LÉPÉS 1Válassza ki a helyes lehetőséget
LÉPÉS 2Tegye az Önnek tetsző gyakorlatokat a Kedvencek közé
Place the preposition for before words or phrases denoting a period of time: for three days, for six weeks, for two years, for a few minutes, for a long time. Use it with any tense except the present.
For is often omitted. We can say: I've been here for two years or I've been here two years.
Use on with the days of the week or month: on Friday, on March 25, on New Year's Day. Use at with the exact time: at four o'clock, at dawn, at noon, at sunset, at midnight. Use in with a period of time: in April, in winter, in 1945, in the morning. Also at night and by day.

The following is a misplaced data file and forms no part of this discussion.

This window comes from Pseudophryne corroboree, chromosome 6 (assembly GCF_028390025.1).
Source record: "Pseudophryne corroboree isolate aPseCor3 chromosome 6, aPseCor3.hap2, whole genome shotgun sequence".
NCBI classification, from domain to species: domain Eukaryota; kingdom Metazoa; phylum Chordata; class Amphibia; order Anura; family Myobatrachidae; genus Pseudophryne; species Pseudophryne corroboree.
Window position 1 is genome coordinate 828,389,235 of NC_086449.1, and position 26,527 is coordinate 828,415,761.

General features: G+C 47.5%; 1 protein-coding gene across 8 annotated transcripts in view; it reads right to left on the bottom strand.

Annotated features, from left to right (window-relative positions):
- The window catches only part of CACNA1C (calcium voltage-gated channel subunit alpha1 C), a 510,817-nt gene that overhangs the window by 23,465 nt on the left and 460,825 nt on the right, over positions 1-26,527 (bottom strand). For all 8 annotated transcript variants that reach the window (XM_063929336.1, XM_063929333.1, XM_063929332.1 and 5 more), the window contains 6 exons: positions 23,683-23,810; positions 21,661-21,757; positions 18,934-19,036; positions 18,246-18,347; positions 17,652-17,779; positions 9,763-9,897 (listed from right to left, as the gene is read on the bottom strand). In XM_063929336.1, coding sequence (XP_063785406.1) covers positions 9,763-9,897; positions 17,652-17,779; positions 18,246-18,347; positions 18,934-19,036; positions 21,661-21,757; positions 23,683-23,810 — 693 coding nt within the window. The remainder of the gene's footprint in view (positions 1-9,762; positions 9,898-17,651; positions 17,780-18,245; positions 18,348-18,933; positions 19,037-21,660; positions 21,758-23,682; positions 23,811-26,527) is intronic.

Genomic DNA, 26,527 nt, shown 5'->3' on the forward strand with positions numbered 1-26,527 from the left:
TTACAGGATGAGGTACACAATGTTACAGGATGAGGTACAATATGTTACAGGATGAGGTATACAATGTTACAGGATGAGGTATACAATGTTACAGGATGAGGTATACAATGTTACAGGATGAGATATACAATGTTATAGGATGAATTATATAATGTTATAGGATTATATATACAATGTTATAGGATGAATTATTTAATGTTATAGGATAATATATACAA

Use between for two only. Use among for more than two.
Place the preposition since before words or phrases denoting a point in time: since Monday, since yesterday, since eight o'clock, since Christmas. When we use since, the verb is usually in the present perfect tense, but it may be in the past perfect: I was glad to see Tom. I hadn't seen him since last Christmas.
From can also denote a point in time, but it must be followed by to or till: He works from eight o'clock till one o'clock without a break.